Euphonic Conceptions and Souls In Action Present
SIMIAN MOBILE DISCO (UK, DJ Set)
ROBOTIC PIRATE MONKEY
& MORE TBA !!
Thursday May 31
@ Cervantes Masterpiece Ballroom
stay tuned for more info!
James Ford and Jas Shaw. Two men. Three letters. SMD. Electronic pioneers. DJs. Producers. They’ve been tearing up dance-floors around the world for the past few years, but how did their story begin, and where will it end…?
Back in the late ‘90s, James and Jas were studying folklore and physics respectively at Manchester University, while crafting strange electronic music in the spare room of their shared house. Although he eventually dropped out of his course, Jas’s grounding in quantum physics was to come in useful later: the drum pattern on SMD’s early white label Tits & Acid was based on matrix mechanics devised by Werner Heisenberg.
But before Simian Mobile Disco there was Simian, a four-piece band Jas and James formed at Manchester with singer-songwriter Simon Lord and bass-player Alex Macnaghten. Like contemporaries such as Broadcast and the Beta Band, Simian sought to combine traditional songwriting with electronic sounds, with one key difference – their name did not contain the letter ‘B’.
Simian did quite well, but James and Jas never set out to be a conventional rhythm section in a touring band, and even though they realised it would be a terrible cliché for Simian to split in the middle of a long, hot US tour, Simian split in the middle of a long, hot US tour.
But long before the split, Jas and James had already started indulging their passion for electronic party music by booking themselves DJ dates under the name Simian Mobile Disco. Early gigs were wildly experimental, James once spinning every record in a four hour set at 5/8 the correct speed, inadvertently creating the short lived Slowcore scene. But it wasn’t long before the duo started to acquire a fanbase of their own, spearheaded by the Simian Mobile Diskettes, all-female followers who would turn up at club nights dressed only in six-inch heels and twelve-inch vinyl.
At around the same time, their record company decided to launch a competition for bedroom acts to remix the Simian track Never Be Alone. A then unknown French production duo called Justice entered and, famously, didn’t win (James blames this on the fact that he had recently perforated an eardrum at a Gwar gig in Rotterdam). Nevertheless, the remix was picked up by DJs like Erol Alkan and General Spinochet and swiftly became a worldwide club favourite. When the tune was adopted as the unofficial anthem of the Orange Revolution in Ukraine, Jas and James knew their moment had arrived. They struck out on their own as DJs, remixers and producers of thumping electronic party tunes. Simian Mobile Disco became a going concern.
Soon the duo started knocking out their own tunes, releasing limited edition early bangers such as The Count, Fake Bake, and Clam Digger on friend’s labels like I’m Cliché and Kitsune, Catnip and Wax Fuckface. One early tune – Epilectrics – infamously had to be withdrawn from record stores when it was found to induce fits in dogs and Tweenagers alike.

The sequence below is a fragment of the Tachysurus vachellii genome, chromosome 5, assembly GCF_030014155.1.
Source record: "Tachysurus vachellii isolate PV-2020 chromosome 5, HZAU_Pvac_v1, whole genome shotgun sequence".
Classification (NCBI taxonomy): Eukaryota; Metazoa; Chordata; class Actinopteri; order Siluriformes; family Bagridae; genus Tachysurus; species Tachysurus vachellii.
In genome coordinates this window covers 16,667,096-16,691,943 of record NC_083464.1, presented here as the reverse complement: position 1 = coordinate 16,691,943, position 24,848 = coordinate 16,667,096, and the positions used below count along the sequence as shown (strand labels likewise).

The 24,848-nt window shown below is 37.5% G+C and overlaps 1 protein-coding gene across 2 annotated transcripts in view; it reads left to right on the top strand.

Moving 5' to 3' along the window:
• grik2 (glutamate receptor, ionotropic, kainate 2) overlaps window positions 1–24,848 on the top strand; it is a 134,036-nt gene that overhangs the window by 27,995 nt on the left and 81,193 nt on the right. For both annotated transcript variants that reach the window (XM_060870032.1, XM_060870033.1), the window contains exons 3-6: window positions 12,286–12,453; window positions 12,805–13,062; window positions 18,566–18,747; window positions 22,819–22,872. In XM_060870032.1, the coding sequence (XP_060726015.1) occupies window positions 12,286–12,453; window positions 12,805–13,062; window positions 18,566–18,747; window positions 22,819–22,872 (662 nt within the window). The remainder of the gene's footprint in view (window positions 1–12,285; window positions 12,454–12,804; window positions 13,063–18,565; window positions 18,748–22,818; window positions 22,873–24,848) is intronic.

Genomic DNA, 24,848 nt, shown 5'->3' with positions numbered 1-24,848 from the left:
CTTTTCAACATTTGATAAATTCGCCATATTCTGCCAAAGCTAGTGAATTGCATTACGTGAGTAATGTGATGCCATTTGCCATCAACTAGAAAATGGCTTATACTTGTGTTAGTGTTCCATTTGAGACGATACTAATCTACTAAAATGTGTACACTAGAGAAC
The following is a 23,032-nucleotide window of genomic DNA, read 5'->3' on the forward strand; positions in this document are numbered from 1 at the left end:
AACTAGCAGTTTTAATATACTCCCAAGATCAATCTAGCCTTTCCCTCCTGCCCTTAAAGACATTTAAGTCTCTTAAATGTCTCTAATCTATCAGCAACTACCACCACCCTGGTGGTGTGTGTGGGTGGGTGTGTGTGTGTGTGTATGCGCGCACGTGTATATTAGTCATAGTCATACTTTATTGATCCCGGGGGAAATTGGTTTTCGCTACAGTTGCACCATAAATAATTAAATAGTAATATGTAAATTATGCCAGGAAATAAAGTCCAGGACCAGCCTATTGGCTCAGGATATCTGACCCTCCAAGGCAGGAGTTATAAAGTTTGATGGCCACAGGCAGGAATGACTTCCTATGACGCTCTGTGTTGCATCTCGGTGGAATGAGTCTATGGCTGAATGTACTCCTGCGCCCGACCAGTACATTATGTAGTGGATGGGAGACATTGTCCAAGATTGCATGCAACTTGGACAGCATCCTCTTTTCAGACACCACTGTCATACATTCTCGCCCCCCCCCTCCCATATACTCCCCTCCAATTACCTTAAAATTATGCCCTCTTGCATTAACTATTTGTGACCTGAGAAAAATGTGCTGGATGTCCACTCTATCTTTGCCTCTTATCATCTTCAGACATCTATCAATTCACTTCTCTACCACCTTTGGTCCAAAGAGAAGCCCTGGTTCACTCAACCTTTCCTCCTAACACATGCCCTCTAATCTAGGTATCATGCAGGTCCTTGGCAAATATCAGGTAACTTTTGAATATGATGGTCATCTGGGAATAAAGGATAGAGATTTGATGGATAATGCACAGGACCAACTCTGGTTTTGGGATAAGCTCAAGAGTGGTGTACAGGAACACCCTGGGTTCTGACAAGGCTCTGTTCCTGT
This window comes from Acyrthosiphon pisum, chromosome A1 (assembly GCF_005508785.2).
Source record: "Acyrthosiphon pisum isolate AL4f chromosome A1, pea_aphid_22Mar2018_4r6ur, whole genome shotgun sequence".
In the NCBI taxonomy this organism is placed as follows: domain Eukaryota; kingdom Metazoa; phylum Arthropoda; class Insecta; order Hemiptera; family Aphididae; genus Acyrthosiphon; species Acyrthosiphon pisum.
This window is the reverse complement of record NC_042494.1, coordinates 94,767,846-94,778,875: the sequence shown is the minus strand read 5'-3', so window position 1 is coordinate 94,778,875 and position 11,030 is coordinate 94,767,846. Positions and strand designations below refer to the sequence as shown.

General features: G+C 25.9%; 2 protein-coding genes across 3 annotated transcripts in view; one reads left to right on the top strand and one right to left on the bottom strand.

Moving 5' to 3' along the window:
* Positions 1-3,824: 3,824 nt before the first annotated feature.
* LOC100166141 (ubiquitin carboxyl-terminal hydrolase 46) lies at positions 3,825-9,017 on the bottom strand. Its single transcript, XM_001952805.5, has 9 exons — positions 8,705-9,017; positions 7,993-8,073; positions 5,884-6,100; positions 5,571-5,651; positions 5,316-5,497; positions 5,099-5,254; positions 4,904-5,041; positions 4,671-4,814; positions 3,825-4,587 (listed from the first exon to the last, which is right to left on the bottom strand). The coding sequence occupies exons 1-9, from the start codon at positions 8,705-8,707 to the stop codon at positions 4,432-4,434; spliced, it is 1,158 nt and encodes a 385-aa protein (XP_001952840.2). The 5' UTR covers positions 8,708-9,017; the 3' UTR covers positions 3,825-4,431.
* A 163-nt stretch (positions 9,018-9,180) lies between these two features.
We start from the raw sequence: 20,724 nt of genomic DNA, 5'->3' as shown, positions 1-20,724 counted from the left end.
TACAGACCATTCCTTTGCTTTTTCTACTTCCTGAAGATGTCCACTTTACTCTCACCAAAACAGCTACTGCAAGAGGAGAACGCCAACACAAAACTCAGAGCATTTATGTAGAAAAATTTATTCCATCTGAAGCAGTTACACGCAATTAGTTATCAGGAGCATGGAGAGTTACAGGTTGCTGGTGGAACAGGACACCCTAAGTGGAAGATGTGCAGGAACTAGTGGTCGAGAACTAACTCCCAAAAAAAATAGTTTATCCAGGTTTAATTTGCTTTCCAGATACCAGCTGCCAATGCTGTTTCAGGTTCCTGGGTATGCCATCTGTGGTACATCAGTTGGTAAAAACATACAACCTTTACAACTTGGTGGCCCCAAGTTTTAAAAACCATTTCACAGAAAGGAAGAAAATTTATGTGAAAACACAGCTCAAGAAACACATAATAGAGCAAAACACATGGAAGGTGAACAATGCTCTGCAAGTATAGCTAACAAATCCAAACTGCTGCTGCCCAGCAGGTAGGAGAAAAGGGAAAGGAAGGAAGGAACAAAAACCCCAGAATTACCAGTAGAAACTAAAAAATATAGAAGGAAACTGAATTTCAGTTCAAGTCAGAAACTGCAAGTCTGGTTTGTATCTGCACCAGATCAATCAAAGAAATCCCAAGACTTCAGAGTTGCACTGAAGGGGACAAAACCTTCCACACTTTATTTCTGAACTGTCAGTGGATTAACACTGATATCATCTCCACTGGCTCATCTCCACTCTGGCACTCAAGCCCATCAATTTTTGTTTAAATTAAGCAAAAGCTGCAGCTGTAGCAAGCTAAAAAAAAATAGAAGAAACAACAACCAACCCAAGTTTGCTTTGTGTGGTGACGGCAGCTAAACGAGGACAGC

The boys even started their own underground club, Night Owl Sanctuary, which migrated through various East London locations including an abattoir, an abandoned clog factory and Carl Barat’s mum’s house. Sadly the legendary night had be to abandoned after a mix-up in which six hundred ravers turned up at a real owl sanctuary in Suffolk causing the unfortunate death of a Long Eared Barn Owl.
James started producing albums for Mystery Jets, Klaxons and Arctic Monkeys, staying awake through gruelling recording sessions on a steady diet of rum, dextrose and light electrolysis. “He makes the magic happen,” said Jamie Reynolds from Klaxons. “I think he receives outer-planetary signals through his hair and they come out through his eyes.” Meanwhile, Jas began to build the largest modular synth in the South East of England, frequently causing lengthy blackouts in large parts of Crawley.
All the while, Jas and James were putting together the set of tunes that would eventually form their debut album. Keen for their songs not to sound too techy and programmed, SMD recorded them all on analogue machines, and kept the mistakes. For example, f you listen very carefully to the end of Hotdog you can hear James swearing as he realises he’s taped over the end of 90210.
They decided to name the album Attack Decay Sustain Release, partly after various synthesiser effects, but also because ADSR stands for Auto Deficient Serotonin Response, a genetic condition from which Jas suffers that makes him unable to experience any real moments of genuine happiness.
Released in summer 2007, Attack Decay Sustain Release garnered rave reviews and firmly established SMD as leaders of the acid house-rock-crossover scene. Off the back of the album’s success, the boys have toured Europe, America, Japan and many less important countries. Their favourite gig so far was undoubtedly a New Year’s Eve party aboard the same battle ship on which Cher shot the video for If I Could Turn Back Time.
2009 saw the release of their hotly anticipated second album Temporary Pleasure. If Attack Decay Sustain Release was a record for the dance floor, their sophomore effort is aimed squarely at the boudoir. “This one’s for all the ladeez out there”, says Jas. “And for all the gentlemen who wish to get with those superfine ladeez”, adds James.
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